I took the inspiration for this soup from the nerdiest of places, which makes me even happier about it. Wil Wheaton of Star Trek and Internet fame recently posted the recipe for a soup he made to combat a nasty case of sinusitis. It fit all the qualifications I desired for last night's meal: quick, full of whatever vegetables looked good in the market and that I had in the crisper, and with something different from my usual recipes to inspire me. The difference that caught my eye: he used tomato juice as the base. Of course I tweaked the recipe and made it my own, and I encourage you to do the same. This soup can be extremely versatile. I already have big plans for other ways I can use V8 (which I used instead of tomato juice for added flavor and nutrition) to pump up other soups.

The husband man said it was probably the healthiest thing he's eaten in 5 years, yet he still enjoyed it. Of course, he said it would be better with barley (his response to any barley-less soup) and pork (his response to any porkless dish of any sort). I do think some ham, pancetta, or bacon would be great in this, but I was in the mood for a veggie-only soup. I also have an idea brewing for a slightly less tomatoey beef barley version I'm sure will please him. Big plans, my friends, big plans.

Harvest Tomato Soup

Wil's version was completely vegan. Omit broth and replace with water or vegetable broth to take it back to vegan status. Serves 4 as an entree, 6 as a starter.

1 Tbsp oil
1 med onion, chopped
4 stalks celery hearts, chopped
3 carrots, chopped

2 large cloves garlic, pressed
2 cups small broccoli florets
2 cobs corn, kernels removed
3 packed cups prepared* kale
1 can tomatoes, with liquid
1 can kidney beans, with liquid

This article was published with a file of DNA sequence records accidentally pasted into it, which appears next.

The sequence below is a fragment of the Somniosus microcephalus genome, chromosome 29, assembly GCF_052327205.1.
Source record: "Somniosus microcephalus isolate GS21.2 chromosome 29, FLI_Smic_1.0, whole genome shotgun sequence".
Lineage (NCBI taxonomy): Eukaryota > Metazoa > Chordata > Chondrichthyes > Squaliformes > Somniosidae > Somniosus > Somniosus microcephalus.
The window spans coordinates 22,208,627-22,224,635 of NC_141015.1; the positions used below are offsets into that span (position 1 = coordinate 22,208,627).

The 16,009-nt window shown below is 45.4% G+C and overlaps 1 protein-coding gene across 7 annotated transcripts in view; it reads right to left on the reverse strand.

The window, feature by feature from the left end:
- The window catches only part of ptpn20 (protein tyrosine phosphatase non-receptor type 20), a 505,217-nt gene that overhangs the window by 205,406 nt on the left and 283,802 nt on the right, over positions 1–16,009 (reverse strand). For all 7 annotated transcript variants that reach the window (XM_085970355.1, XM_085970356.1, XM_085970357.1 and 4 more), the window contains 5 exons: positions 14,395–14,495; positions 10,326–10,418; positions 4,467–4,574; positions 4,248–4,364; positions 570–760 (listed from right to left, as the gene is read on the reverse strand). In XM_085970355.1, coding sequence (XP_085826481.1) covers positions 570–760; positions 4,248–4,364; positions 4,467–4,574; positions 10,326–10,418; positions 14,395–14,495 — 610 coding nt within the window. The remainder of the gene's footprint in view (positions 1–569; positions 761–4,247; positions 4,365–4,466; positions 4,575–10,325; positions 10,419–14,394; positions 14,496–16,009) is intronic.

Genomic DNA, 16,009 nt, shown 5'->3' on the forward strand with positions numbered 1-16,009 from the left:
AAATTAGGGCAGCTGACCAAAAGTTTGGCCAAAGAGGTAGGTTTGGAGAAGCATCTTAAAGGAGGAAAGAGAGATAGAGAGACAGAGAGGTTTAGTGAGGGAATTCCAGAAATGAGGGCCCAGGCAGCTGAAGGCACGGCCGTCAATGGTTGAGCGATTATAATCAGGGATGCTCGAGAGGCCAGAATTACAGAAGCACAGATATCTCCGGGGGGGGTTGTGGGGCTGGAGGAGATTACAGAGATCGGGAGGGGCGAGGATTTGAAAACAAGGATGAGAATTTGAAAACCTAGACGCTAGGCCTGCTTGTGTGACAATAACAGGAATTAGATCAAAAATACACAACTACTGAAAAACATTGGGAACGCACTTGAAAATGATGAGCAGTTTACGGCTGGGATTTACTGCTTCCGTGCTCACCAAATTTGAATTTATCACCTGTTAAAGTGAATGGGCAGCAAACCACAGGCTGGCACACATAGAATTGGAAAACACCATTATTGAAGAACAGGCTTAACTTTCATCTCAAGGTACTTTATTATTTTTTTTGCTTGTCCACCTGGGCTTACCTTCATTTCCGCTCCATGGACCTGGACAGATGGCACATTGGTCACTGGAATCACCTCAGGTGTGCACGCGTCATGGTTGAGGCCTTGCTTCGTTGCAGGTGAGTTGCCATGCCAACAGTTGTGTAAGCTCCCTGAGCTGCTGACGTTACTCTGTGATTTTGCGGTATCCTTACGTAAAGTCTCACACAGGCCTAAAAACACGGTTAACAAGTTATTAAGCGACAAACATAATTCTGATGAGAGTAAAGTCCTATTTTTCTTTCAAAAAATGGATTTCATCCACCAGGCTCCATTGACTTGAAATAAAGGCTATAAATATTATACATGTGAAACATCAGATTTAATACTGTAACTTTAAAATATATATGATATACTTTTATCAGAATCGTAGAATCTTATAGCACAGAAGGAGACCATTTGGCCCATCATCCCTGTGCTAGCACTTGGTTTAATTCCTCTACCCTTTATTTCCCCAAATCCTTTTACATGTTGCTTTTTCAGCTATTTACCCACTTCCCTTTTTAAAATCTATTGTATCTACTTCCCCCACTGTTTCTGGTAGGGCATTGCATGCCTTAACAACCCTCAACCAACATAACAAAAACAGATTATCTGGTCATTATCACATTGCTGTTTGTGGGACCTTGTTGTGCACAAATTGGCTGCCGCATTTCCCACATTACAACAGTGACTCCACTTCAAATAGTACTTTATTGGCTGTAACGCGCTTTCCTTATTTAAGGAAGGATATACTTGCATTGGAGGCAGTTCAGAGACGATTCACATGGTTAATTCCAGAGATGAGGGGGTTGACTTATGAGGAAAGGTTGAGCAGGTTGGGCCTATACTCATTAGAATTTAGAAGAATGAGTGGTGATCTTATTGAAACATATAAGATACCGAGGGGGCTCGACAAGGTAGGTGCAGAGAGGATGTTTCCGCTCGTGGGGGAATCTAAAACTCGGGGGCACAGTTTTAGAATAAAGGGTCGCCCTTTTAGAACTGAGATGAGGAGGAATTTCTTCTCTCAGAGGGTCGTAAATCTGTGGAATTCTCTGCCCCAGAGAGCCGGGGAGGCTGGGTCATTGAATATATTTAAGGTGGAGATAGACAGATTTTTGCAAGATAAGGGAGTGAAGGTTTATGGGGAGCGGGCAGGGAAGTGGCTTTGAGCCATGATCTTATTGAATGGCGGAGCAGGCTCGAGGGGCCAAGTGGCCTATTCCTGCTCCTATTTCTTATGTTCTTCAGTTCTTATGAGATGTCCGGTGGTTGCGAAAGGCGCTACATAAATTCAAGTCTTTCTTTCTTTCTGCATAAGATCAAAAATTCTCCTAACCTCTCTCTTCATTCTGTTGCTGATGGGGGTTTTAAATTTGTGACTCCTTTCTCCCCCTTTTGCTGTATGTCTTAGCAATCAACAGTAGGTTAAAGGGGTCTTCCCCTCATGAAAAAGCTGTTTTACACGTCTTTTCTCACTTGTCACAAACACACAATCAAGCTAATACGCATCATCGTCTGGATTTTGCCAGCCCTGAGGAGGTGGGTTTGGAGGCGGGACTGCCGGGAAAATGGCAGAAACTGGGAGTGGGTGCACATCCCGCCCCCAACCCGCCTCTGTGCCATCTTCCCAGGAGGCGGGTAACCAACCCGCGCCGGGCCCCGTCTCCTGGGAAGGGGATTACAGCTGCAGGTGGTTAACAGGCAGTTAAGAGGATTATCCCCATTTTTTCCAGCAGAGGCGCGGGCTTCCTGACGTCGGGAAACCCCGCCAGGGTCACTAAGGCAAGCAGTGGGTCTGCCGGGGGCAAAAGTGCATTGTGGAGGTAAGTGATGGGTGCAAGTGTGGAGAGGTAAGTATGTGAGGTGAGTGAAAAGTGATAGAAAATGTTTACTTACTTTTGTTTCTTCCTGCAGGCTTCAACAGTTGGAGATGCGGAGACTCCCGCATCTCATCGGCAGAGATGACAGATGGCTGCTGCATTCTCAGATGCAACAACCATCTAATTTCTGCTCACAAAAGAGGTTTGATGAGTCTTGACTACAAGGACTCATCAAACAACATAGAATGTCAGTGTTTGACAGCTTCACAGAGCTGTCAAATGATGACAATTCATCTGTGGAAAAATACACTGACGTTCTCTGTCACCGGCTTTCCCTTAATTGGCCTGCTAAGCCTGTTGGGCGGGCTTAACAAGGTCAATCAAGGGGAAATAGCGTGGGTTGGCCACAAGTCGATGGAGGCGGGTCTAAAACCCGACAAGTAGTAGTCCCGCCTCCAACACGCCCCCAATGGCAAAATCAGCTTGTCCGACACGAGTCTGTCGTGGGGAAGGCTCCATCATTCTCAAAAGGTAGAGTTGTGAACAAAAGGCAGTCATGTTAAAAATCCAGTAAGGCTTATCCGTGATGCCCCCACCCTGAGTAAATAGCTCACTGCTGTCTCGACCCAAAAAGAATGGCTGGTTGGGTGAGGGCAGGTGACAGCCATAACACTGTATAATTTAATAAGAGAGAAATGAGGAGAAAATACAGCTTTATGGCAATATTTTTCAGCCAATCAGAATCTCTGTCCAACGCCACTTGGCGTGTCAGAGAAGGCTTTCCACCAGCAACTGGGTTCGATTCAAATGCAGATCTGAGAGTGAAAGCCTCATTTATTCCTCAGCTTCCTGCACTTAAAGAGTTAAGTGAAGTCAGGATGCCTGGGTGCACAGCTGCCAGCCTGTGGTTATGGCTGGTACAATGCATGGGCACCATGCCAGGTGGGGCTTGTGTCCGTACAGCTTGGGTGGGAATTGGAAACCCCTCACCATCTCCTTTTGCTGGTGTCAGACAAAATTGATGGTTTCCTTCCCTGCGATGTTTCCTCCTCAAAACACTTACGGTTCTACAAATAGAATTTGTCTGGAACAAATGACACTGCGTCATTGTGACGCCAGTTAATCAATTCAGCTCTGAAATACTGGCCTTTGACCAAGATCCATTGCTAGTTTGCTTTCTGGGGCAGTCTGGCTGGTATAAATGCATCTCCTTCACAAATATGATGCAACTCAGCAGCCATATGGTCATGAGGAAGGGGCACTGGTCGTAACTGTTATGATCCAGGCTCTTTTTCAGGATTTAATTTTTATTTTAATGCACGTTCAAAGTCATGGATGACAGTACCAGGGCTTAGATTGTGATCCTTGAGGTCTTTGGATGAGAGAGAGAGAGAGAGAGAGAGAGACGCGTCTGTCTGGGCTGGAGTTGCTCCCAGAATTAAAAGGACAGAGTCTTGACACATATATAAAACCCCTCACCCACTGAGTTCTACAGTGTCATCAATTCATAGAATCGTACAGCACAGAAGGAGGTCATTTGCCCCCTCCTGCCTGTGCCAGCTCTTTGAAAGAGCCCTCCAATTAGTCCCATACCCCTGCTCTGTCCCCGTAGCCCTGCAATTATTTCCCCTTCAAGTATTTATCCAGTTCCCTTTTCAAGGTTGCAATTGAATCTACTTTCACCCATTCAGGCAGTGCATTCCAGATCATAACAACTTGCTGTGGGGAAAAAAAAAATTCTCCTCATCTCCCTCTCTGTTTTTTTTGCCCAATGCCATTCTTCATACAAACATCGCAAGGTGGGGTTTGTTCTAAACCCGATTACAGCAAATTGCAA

3 cups V8
2 cups chicken broth
1 Tbsp soy sauce
1 bay leaf
1/2 tsp. dried thyme

In a large soup pot, heat oil over medium-high heat. Saute onions, celery, and carrots for 4 minutes. Add garlic and saute another minute. Add remaining ingredients and stir well to combine. 

Bring to a boil. Reduce to a strong simmer and cover. Simmer for 30 minutes or until all the vegetables are tender.

Wednesday, September 21, 2011

Chile Cilantro Snapper Tacos with Broccoli Lime Slaw

Tomorrow is the last day of the 500 Taco Summer, otherwise known as the Taconox. Can I make it to 150? That would be 50% more than my original goal. Seventeen tacos in less than a day and a half is a real stretch for me, but I think I'm going to go for it.

Anyway, the three at lunch that brought my count to 133 look impressive, but were ridiculously easy - my favorite kind of recipe. Plus they are quite healthy. I recommend these for a quick weeknight meal or a night with friends. The recipe is easy to double and they only took me about 10-15 minutes start to finish.

By the way, the George Foreman grill is a miracle machine, I tell you, and their suggested recipes can get you going in the right direction. I tweaked the Cajun Rubbed Red Snapper recipe to make these delights.

Chile Cilantro Snapper Tacos with Broccoli Lime Slaw

For the Chile Cilantro Snapper:
2 large Pacific snapper filets, about 3/4-1lb, or similar (your butcher can help you choose the right fresh fish and the Monterey Bay Aquarium Seafood Watch guide can help you pick the most sustainable option - there's an app for that!)
1 tsp chile powder
1 tsp paprika
1 tsp garlic powder
1 tsp onion powder
1/2 tsp ground sea salt
1/2 tsp fresh ground pepper
1 Tbsp finely chopped cilantro

Preheat George Foreman grill to 300, no need to spray. Mix chile powder, paprika, garlic, onion, salt, and pepper. Coat filets evenly, pressing the rub into the fish. Sprinkle evenly with cilantro and press in. Grill for 3-5 minutes, start checking at 3 minutes to see if the fish is done.

For the Easy Broccoli Lime Slaw:
1 bag broccoli slaw
1-2 Tbsp cole slaw dressing (try Marzetti or Kraft)
Juice of 1/2 a lime

Toss ingredients until well combined. Also great with cabbage cole slaw mix, but the broccoli is so healthy and gives it a nice crunch and more elegant appearance.

For the tacos:
Chile Cilantro Snapper
Lime wedges